John Burgon

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John William Burgon from Church Bells (1875)

John William Burgon[a] (21 August 1813 – 4 August 1888) was an English Anglican divine who became the Dean of Chichester Cathedral in 1876. He was known during his lifetime for his poetry and his defense of the historicity and Mosaic authorship of Genesis. Long after his death he was remembered chiefly for his defense of the traditional text of the New Testament.


John William Burgon

Burgon was born at Smyrna (now İzmir), on 21 August 1813, the son of Thomas Burgon an English merchant trading in Turkey who was also a skilled numismatist and afterwards became an assistant in the antiquities department of the British Museum.[1][2] His mother is often said to have been Greek but was in fact the daughter of the Austrian consul at Smyrna and his English wife.[3] During his first year the family moved to London, where he was sent to school. After a few years of business life, working in his father's counting-house,[4] Burgon went to Worcester College, Oxford, in 1841, and took his degree in 1845.[2]

Burgon was elected to an Oriel fellowship in 1846. He was much influenced by his brother-in-law, the scholar and theologian Henry John Rose (1800–1873), a conservative Anglican churchman with whom he used to spend his long vacations. Burgon made Oxford his headquarters, while holding a living at some distance. In 1863 he was made vicar of the University Church of St Mary the Virgin, having attracted attention by his vehement sermons against Essays and Reviews,[2] a series of messages on biblical inspiration in which he defended against the findings of textual criticism and higher criticism the historicity and Mosaic authorship of Genesis, and biblical infallibility in general: "Either, with the best and wisest of all ages, you must believe the whole of Holy Scripture; or, with the narrow-minded infidel, you must disbelieve the whole. There is no middle course open to you."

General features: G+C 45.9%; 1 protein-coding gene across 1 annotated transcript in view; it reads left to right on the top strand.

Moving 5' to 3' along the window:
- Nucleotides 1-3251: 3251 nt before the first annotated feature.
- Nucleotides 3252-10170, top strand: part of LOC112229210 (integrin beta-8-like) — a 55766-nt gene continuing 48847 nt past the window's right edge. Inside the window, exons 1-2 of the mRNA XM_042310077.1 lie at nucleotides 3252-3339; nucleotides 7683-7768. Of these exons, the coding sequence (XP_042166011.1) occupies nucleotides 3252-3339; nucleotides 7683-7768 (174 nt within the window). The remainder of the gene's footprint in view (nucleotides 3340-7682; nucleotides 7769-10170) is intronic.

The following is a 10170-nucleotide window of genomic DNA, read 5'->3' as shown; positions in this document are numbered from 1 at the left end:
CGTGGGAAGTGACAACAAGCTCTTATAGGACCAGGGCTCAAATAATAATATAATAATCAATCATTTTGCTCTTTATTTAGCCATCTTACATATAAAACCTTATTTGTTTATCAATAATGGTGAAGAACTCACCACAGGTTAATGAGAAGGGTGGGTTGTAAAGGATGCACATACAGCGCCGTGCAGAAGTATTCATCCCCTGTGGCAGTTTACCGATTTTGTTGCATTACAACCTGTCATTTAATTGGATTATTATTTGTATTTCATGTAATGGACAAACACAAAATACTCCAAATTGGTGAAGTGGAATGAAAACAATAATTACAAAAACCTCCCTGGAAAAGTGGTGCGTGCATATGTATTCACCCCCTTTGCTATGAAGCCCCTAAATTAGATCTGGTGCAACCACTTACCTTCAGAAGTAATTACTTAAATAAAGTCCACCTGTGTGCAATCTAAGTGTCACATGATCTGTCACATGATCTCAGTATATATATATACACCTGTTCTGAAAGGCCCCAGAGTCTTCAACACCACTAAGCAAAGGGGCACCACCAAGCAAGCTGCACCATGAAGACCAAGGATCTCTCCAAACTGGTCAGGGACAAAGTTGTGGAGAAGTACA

In 1867 Burgon was appointed Gresham Professor of Divinity. In 1871 he published a defence of the genuineness of the twelve last verses of the Gospel of Mark. He then began an attack on the proposal for a new lectionary for the Church of England, based largely upon his objections to the principles for determining the authority of manuscript readings in the Greek New Testament adopted by Brooke Foss Westcott and Fenton John Anthony Hort.[2] Westcott and Hort led the team producing the Revised Version of the Bible. Burgon assailed Westcott & Hort in a memorable 1881 article in the Quarterly Review, and collected his Quarterly Review articles and pamphlets into books, such as "The Revision Revised", in which he denounced Westcott and Hort for elevating "one particular manuscript,—namely the C (Vatican Codex (B)), which, for some unexplained reason, it is just now the fashion to regard with superstitious deference". He found their primary manuscript to be "the reverse of trustworthy."